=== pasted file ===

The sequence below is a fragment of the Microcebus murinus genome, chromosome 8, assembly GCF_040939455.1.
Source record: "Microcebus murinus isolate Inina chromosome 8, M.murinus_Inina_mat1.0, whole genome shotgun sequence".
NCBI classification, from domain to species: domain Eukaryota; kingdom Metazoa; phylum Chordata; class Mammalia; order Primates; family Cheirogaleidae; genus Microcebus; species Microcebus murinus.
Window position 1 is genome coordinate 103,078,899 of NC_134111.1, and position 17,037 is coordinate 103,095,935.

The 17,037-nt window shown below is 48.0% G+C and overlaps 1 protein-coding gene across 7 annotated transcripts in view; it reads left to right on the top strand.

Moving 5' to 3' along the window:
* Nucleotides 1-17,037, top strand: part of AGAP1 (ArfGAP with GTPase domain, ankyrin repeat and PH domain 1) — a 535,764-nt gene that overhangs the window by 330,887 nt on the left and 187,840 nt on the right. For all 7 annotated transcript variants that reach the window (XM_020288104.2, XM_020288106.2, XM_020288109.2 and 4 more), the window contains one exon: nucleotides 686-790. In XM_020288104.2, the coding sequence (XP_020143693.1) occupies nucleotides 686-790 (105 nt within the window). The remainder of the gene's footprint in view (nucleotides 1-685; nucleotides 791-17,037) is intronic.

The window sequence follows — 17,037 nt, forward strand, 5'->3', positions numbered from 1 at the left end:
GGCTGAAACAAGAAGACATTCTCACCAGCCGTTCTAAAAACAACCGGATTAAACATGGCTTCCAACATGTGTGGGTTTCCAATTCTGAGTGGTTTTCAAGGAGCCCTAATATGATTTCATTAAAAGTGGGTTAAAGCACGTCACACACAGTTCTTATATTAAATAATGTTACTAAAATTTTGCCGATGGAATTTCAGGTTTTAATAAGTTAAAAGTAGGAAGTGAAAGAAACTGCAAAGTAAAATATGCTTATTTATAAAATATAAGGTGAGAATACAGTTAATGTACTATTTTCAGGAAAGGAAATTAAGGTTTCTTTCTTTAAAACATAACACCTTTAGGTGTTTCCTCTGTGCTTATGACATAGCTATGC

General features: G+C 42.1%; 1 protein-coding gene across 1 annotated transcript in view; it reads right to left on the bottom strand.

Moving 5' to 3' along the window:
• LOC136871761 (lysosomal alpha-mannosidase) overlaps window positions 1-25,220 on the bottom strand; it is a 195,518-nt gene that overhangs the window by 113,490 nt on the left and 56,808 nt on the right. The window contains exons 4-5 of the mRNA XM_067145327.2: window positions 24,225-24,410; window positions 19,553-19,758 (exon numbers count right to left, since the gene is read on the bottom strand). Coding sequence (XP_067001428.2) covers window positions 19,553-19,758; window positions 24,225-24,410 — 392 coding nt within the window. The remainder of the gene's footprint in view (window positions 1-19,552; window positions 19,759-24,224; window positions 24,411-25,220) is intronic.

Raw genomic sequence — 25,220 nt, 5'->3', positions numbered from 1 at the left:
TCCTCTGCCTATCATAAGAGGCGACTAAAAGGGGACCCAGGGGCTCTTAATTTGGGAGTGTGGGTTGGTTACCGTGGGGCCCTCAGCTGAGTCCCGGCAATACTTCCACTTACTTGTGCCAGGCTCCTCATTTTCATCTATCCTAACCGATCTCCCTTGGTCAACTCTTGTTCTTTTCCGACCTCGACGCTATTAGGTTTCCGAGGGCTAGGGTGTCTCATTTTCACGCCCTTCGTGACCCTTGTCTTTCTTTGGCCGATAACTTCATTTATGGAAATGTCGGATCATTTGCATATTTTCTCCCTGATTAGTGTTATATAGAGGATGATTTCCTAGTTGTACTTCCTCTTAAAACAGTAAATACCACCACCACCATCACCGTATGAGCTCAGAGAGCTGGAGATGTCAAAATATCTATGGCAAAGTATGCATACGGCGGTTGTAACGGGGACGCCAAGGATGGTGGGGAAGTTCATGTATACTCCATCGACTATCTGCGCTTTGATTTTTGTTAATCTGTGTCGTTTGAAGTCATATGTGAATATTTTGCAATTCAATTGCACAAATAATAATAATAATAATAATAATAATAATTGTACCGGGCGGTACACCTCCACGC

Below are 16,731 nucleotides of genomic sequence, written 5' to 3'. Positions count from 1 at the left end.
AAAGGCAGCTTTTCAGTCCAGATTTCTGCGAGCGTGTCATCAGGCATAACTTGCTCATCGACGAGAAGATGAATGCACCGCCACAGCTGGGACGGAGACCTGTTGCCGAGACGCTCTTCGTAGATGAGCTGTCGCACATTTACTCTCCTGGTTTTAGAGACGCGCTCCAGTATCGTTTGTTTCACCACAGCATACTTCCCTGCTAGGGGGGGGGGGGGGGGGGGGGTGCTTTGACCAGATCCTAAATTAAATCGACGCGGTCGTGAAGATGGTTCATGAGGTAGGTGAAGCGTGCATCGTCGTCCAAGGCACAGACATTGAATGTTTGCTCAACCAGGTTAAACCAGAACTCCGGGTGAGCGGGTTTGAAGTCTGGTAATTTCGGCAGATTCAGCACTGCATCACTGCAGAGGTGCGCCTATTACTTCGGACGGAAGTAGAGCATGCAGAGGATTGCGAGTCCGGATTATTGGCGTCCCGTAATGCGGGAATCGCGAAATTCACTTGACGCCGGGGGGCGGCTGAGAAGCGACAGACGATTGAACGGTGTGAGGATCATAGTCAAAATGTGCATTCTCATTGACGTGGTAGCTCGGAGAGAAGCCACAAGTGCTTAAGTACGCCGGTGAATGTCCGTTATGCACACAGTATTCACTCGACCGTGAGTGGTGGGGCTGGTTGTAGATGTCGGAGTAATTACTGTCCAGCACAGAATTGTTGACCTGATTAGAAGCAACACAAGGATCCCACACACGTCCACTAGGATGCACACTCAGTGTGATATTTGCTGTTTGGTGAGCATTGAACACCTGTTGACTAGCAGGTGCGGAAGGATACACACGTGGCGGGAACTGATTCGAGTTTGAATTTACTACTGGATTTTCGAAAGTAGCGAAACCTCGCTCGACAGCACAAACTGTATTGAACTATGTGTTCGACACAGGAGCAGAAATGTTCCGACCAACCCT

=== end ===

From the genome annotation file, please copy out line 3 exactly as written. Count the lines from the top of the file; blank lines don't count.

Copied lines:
NCBI classification, from domain to species: domain Eukaryota; kingdom Metazoa; phylum Chordata; class Mammalia; order Primates; family Cheirogaleidae; genus Microcebus; species Microcebus murinus.